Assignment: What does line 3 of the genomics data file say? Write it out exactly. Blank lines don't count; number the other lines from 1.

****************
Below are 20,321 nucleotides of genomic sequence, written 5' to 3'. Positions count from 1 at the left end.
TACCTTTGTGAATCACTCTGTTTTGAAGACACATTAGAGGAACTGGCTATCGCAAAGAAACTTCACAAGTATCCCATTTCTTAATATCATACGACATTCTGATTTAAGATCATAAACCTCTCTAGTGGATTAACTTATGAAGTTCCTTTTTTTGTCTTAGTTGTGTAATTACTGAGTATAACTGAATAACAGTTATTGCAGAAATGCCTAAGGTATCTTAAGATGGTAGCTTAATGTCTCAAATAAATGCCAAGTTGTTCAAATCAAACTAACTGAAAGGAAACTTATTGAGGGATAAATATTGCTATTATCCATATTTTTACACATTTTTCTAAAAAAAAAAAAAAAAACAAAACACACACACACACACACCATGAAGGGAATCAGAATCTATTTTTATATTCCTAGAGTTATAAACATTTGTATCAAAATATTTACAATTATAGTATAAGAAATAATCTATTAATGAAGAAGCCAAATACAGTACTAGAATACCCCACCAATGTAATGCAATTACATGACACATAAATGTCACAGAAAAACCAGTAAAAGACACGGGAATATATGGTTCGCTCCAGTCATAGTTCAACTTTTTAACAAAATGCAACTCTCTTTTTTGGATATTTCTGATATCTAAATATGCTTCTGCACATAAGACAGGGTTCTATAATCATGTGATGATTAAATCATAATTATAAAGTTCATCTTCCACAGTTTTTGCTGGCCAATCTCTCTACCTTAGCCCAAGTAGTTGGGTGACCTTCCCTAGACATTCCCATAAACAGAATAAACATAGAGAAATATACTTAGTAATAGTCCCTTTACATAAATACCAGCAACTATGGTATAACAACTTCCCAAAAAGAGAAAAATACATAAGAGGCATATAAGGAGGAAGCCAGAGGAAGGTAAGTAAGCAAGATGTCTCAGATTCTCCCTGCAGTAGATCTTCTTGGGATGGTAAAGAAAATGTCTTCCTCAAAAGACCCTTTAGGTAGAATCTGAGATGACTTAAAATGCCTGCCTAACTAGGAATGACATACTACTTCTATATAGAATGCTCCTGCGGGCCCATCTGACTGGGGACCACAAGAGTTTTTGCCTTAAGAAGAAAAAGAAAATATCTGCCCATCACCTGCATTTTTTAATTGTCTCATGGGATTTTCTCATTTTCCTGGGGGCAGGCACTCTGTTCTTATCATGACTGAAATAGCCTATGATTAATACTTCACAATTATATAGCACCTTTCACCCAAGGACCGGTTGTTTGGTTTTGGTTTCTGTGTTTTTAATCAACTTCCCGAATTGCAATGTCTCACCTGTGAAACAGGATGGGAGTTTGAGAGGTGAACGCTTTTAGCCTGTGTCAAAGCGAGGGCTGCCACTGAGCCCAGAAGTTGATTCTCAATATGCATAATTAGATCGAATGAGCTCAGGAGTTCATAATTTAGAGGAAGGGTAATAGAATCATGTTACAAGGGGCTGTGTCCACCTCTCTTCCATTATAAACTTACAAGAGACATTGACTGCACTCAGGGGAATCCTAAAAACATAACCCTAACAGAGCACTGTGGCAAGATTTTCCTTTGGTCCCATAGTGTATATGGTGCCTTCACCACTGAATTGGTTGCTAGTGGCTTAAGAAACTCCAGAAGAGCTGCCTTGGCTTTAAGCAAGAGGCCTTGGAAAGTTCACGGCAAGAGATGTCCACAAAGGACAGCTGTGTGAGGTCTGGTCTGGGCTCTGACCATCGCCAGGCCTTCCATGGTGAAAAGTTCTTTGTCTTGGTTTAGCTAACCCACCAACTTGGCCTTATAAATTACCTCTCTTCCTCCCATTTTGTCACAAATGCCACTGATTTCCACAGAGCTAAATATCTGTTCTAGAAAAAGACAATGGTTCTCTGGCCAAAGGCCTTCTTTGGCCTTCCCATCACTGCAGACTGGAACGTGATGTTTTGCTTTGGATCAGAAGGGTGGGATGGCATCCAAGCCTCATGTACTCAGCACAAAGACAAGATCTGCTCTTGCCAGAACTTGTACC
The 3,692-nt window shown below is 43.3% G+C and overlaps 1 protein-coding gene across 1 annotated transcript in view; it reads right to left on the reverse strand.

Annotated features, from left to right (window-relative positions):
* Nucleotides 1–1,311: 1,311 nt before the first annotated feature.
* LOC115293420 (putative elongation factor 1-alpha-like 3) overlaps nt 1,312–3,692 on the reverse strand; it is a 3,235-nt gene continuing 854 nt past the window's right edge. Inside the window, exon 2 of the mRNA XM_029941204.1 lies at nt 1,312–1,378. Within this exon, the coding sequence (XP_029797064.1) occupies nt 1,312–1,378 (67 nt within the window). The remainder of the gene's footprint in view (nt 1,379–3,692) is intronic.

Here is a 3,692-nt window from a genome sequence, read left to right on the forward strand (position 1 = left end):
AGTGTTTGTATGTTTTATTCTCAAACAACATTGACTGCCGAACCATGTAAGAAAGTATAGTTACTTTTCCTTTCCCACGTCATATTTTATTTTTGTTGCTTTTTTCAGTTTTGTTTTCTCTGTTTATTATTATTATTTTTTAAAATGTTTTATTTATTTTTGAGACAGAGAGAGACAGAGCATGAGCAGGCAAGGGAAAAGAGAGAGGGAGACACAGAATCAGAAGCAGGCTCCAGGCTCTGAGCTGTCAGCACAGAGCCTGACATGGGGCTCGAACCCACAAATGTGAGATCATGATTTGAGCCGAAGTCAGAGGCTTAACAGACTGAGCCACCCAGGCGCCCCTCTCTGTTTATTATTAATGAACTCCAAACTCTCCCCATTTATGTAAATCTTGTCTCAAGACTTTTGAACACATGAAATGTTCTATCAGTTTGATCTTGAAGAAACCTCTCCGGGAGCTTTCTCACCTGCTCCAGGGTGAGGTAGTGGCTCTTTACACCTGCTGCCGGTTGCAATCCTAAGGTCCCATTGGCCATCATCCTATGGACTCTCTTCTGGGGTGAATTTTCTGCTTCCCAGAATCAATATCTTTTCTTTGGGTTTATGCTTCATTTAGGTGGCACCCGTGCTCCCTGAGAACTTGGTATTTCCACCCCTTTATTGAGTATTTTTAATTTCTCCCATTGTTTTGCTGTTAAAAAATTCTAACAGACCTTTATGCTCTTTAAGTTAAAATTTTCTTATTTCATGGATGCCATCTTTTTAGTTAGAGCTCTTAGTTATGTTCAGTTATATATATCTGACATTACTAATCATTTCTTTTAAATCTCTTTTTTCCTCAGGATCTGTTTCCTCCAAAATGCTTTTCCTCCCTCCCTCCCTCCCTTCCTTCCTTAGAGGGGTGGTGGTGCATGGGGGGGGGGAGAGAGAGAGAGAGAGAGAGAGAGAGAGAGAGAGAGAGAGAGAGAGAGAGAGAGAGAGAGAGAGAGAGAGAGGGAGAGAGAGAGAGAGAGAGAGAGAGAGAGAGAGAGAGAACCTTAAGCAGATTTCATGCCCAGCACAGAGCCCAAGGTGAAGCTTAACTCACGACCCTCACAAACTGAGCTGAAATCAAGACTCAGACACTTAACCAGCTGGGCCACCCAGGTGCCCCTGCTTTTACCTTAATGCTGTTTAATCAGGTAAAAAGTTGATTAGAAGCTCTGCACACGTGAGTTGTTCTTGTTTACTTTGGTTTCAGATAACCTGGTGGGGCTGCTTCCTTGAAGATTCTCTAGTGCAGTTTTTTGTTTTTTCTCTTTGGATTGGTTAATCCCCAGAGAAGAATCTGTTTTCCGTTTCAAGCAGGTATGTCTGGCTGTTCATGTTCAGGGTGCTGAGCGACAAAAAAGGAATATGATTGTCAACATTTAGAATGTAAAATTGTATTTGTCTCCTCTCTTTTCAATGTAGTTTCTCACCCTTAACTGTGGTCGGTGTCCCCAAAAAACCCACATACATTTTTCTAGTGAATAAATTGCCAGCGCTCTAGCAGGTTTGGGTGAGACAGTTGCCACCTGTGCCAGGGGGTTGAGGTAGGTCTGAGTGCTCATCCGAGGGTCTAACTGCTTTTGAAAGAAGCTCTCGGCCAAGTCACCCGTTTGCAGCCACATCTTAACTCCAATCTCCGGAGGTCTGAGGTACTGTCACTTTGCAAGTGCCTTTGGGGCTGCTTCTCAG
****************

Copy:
The 3,692-nt window shown below is 43.3% G+C and overlaps 1 protein-coding gene across 1 annotated transcript in view; it reads right to left on the reverse strand.